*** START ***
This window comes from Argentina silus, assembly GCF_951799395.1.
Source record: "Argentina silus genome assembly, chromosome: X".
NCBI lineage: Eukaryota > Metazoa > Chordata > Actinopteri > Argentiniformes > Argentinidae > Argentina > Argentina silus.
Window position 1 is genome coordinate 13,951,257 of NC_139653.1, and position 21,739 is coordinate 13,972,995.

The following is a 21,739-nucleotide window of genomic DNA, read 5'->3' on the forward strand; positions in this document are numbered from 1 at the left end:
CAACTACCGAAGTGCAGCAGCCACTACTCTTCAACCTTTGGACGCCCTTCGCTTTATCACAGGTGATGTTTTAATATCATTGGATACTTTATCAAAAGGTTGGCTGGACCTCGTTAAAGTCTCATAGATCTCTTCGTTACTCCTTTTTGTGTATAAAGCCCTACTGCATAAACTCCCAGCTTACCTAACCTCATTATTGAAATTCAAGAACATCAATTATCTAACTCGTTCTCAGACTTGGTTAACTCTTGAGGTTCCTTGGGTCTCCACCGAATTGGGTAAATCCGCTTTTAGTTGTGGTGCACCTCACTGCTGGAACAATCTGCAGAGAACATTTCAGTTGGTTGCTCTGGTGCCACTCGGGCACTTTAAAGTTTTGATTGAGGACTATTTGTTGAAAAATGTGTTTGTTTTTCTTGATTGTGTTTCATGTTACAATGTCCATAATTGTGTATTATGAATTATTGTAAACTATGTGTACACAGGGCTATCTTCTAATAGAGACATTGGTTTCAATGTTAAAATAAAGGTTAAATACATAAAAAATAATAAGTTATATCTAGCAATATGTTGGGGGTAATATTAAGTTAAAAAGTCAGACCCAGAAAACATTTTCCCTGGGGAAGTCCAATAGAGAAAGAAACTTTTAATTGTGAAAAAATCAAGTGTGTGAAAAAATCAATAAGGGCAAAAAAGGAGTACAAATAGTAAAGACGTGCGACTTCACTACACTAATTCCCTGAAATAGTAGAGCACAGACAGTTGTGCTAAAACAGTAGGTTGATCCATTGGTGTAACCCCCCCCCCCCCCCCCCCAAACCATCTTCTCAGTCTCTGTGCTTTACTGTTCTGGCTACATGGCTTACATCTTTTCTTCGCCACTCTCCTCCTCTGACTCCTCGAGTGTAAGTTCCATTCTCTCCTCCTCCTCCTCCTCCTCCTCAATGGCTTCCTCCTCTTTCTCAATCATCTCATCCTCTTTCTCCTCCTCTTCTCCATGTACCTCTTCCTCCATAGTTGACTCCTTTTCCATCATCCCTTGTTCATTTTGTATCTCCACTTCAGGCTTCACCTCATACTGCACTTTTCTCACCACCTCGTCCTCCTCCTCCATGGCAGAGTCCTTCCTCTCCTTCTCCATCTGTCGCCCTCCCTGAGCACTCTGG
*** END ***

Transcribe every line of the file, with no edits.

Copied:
This window comes from Argentina silus, assembly GCF_951799395.1.
Source record: "Argentina silus genome assembly, chromosome: X".
NCBI lineage: Eukaryota > Metazoa > Chordata > Actinopteri > Argentiniformes > Argentinidae > Argentina > Argentina silus.
Window position 1 is genome coordinate 13,951,257 of NC_139653.1, and position 21,739 is coordinate 13,972,995.

The following is a 21,739-nucleotide window of genomic DNA, read 5'->3' on the forward strand; positions in this document are numbered from 1 at the left end:
CAACTACCGAAGTGCAGCAGCCACTACTCTTCAACCTTTGGACGCCCTTCGCTTTATCACAGGTGATGTTTTAATATCATTGGATACTTTATCAAAAGGTTGGCTGGACCTCGTTAAAGTCTCATAGATCTCTTCGTTACTCCTTTTTGTGTATAAAGCCCTACTGCATAAACTCCCAGCTTACCTAACCTCATTATTGAAATTCAAGAACATCAATTATCTAACTCGTTCTCAGACTTGGTTAACTCTTGAGGTTCCTTGGGTCTCCACCGAATTGGGTAAATCCGCTTTTAGTTGTGGTGCACCTCACTGCTGGAACAATCTGCAGAGAACATTTCAGTTGGTTGCTCTGGTGCCACTCGGGCACTTTAAAGTTTTGATTGAGGACTATTTGTTGAAAAATGTGTTTGTTTTTCTTGATTGTGTTTCATGTTACAATGTCCATAATTGTGTATTATGAATTATTGTAAACTATGTGTACACAGGGCTATCTTCTAATAGAGACATTGGTTTCAATGTTAAAATAAAGGTTAAATACATAAAAAATAATAAGTTATATCTAGCAATATGTTGGGGGTAATATTAAGTTAAAAAGTCAGACCCAGAAAACATTTTCCCTGGGGAAGTCCAATAGAGAAAGAAACTTTTAATTGTGAAAAAATCAAGTGTGTGAAAAAATCAATAAGGGCAAAAAAGGAGTACAAATAGTAAAGACGTGCGACTTCACTACACTAATTCCCTGAAATAGTAGAGCACAGACAGTTGTGCTAAAACAGTAGGTTGATCCATTGGTGTAACCCCCCCCCCCCCCCCCCCAAACCATCTTCTCAGTCTCTGTGCTTTACTGTTCTGGCTACATGGCTTACATCTTTTCTTCGCCACTCTCCTCCTCTGACTCCTCGAGTGTAAGTTCCATTCTCTCCTCCTCCTCCTCCTCCTCCTCAATGGCTTCCTCCTCTTTCTCAATCATCTCATCCTCTTTCTCCTCCTCTTCTCCATGTACCTCTTCCTCCATAGTTGACTCCTTTTCCATCATCCCTTGTTCATTTTGTATCTCCACTTCAGGCTTCACCTCATACTGCACTTTTCTCACCACCTCGTCCTCCTCCTCCATGGCAGAGTCCTTCCTCTCCTTCTCCATCTGTCGCCCTCCCTGAGCACTCTGG